1b- Evolution Driving School - or something like it
2- Race tires
3- Alignment
4- Shocks
5- Bigger front bar
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Old 04-26-2004, 01:09 PM   #17
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Quote:
Originally posted by Watkinsm3
I don't agree with this...


-Matt
Yep, I am with Matt on this. We have done some testing with graphed results if you are interested:

http://www.selgp.com/sti_modifications.htm
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Old 04-26-2004, 01:13 PM   #18
Watkinsm3
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Quote:
Originally posted by makofoto
The Hotchkis bar is 1 inch ... 25.4 mm ... but hollow ... so equal to more like 23 mm. It helps ... but is no substitute for stiffer springs/coil overs ...
Ah... but without the springs/coil overs option in A-Stock we're left with one lonely solution... front bar please!


As for the bar I'm experimenting with? Its BIG... Its adjustable...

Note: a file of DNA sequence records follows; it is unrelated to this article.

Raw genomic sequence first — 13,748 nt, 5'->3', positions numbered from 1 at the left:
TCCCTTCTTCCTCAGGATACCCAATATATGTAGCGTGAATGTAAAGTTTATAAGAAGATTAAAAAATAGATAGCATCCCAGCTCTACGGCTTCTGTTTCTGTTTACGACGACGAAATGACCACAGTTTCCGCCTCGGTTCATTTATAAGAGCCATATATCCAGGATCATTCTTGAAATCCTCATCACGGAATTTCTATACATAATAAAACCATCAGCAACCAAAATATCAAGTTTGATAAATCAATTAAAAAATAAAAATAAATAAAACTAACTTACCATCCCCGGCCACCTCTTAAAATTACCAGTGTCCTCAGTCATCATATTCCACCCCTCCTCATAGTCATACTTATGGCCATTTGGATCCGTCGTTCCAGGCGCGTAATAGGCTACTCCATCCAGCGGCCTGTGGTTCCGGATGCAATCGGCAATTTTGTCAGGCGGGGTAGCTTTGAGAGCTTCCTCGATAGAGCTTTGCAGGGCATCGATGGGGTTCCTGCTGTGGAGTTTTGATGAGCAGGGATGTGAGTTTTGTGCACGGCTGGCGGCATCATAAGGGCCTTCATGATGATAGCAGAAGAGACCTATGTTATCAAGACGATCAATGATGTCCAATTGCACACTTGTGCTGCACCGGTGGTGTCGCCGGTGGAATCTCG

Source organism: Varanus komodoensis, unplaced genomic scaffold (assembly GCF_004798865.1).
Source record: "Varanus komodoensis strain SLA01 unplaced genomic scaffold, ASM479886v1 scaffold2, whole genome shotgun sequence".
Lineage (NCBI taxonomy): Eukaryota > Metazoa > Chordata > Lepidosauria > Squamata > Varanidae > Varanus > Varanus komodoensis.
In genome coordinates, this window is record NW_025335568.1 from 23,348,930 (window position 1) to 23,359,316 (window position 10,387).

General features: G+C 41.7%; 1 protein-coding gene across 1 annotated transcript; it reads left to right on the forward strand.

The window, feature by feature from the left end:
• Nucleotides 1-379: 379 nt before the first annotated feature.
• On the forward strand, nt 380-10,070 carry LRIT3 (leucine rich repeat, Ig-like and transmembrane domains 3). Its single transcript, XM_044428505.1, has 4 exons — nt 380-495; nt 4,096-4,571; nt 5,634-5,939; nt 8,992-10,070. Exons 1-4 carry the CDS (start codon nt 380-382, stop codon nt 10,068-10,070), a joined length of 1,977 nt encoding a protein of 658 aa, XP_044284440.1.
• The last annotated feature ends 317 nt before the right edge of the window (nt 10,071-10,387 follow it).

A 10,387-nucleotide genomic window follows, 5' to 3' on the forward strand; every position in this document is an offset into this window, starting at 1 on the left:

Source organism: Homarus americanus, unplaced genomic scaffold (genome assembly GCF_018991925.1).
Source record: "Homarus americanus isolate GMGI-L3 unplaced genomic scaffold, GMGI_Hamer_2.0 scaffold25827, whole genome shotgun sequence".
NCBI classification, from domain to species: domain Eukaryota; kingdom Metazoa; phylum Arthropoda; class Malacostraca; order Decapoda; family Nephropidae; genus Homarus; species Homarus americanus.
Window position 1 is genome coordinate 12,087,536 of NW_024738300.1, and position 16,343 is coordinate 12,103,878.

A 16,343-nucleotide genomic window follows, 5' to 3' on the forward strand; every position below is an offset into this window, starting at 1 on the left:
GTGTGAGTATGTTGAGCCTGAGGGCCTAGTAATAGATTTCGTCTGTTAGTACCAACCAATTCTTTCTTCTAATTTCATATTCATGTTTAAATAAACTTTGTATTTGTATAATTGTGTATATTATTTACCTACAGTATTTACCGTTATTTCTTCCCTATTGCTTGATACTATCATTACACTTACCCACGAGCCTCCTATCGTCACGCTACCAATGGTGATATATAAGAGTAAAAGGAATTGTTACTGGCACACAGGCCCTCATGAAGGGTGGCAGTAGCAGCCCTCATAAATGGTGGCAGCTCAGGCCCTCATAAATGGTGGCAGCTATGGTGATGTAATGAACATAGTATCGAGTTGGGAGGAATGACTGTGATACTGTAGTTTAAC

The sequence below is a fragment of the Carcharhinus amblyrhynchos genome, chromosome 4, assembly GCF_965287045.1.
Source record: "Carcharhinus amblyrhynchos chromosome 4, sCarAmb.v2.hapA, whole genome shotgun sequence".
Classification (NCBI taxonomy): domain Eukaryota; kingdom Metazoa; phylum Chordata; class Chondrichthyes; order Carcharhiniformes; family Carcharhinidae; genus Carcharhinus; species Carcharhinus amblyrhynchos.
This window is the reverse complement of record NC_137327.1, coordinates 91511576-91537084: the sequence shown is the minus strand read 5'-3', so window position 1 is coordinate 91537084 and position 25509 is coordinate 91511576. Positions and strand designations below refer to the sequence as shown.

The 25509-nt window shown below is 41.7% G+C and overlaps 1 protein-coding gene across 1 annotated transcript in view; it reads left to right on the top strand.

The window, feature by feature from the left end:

-Matt
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Old 04-26-2004, 01:22 PM   #19
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quote:
Originally posted by afpdl

Bigger front sway bar will reduce ultimate front end grip


I don't agree with this...


-Matt

Bigger front bar reduces steady state grip but increases transitional grip. most autox's these days are all about transitions. what you make up there is more than you might loose on the few sweepers.
better damped shocks will help on the sti as it is underdamped to beging with
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Old 04-26-2004, 01:23 PM   #20
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Quote:
Originally posted by FSelekler
Yep, I am with Matt on this. We have done some testing with graphed results if you are interested:
You don't happen to have the average/mean G loads for those turns do you? Somewhat unimportant since the raw times tell a good deal but, average constant loads are tell a great story compared to peak loads.

Good and interesting info!

-Matt
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Old 04-26-2004, 01:28 PM   #21
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Quote:
Originally posted by MonoSki